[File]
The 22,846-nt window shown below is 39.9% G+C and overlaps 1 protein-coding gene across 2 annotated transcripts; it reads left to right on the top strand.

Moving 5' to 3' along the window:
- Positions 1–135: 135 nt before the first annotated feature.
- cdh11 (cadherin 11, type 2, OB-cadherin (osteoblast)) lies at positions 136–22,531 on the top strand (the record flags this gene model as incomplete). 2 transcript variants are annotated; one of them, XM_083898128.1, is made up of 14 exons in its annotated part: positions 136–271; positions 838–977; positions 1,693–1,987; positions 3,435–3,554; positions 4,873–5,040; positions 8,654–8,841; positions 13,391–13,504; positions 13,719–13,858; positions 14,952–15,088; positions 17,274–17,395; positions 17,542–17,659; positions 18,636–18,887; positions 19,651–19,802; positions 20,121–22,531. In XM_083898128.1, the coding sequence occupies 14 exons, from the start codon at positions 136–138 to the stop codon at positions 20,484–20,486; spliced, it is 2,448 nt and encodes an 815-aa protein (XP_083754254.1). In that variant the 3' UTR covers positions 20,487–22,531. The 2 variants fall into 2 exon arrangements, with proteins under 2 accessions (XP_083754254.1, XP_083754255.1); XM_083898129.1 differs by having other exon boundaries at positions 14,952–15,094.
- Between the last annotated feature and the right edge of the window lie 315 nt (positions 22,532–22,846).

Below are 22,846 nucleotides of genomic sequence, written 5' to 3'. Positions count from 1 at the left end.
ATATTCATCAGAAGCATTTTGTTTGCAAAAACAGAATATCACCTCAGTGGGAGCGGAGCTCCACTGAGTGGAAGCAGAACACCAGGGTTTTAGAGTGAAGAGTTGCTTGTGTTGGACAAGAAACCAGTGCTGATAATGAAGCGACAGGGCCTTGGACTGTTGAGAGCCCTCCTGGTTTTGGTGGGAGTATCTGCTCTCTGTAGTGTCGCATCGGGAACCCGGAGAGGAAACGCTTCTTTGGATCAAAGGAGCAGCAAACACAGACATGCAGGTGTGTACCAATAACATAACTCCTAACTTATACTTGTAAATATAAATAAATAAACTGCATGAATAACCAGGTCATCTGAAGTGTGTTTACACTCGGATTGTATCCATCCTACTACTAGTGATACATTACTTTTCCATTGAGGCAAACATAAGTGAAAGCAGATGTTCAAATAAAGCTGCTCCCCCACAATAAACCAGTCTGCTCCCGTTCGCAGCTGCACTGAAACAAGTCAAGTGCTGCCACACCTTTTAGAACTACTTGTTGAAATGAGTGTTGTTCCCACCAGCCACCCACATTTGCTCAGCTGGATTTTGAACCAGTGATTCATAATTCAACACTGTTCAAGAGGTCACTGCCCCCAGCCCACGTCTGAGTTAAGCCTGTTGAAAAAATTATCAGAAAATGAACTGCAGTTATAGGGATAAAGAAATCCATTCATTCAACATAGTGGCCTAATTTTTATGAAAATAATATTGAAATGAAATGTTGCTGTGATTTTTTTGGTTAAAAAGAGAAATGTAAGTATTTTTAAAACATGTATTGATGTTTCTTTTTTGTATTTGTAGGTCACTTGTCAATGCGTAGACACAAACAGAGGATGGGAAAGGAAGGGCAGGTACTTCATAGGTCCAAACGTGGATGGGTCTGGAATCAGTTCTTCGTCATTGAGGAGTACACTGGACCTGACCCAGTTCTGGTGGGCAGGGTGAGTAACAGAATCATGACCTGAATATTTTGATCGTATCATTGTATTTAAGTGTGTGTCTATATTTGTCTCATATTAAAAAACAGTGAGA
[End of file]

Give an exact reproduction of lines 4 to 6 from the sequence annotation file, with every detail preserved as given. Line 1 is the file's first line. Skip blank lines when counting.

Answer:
- cdh11 (cadherin 11, type 2, OB-cadherin (osteoblast)) lies at positions 136–22,531 on the top strand (the record flags this gene model as incomplete). 2 transcript variants are annotated; one of them, XM_083898128.1, is made up of 14 exons in its annotated part: positions 136–271; positions 838–977; positions 1,693–1,987; positions 3,435–3,554; positions 4,873–5,040; positions 8,654–8,841; positions 13,391–13,504; positions 13,719–13,858; positions 14,952–15,088; positions 17,274–17,395; positions 17,542–17,659; positions 18,636–18,887; positions 19,651–19,802; positions 20,121–22,531. In XM_083898128.1, the coding sequence occupies 14 exons, from the start codon at positions 136–138 to the stop codon at positions 20,484–20,486; spliced, it is 2,448 nt and encodes an 815-aa protein (XP_083754254.1). In that variant the 3' UTR covers positions 20,487–22,531. The 2 variants fall into 2 exon arrangements, with proteins under 2 accessions (XP_083754254.1, XP_083754255.1); XM_083898129.1 differs by having other exon boundaries at positions 14,952–15,094.
- Between the last annotated feature and the right edge of the window lie 315 nt (positions 22,532–22,846).

Below are 22,846 nucleotides of genomic sequence, written 5' to 3'. Positions count from 1 at the left end.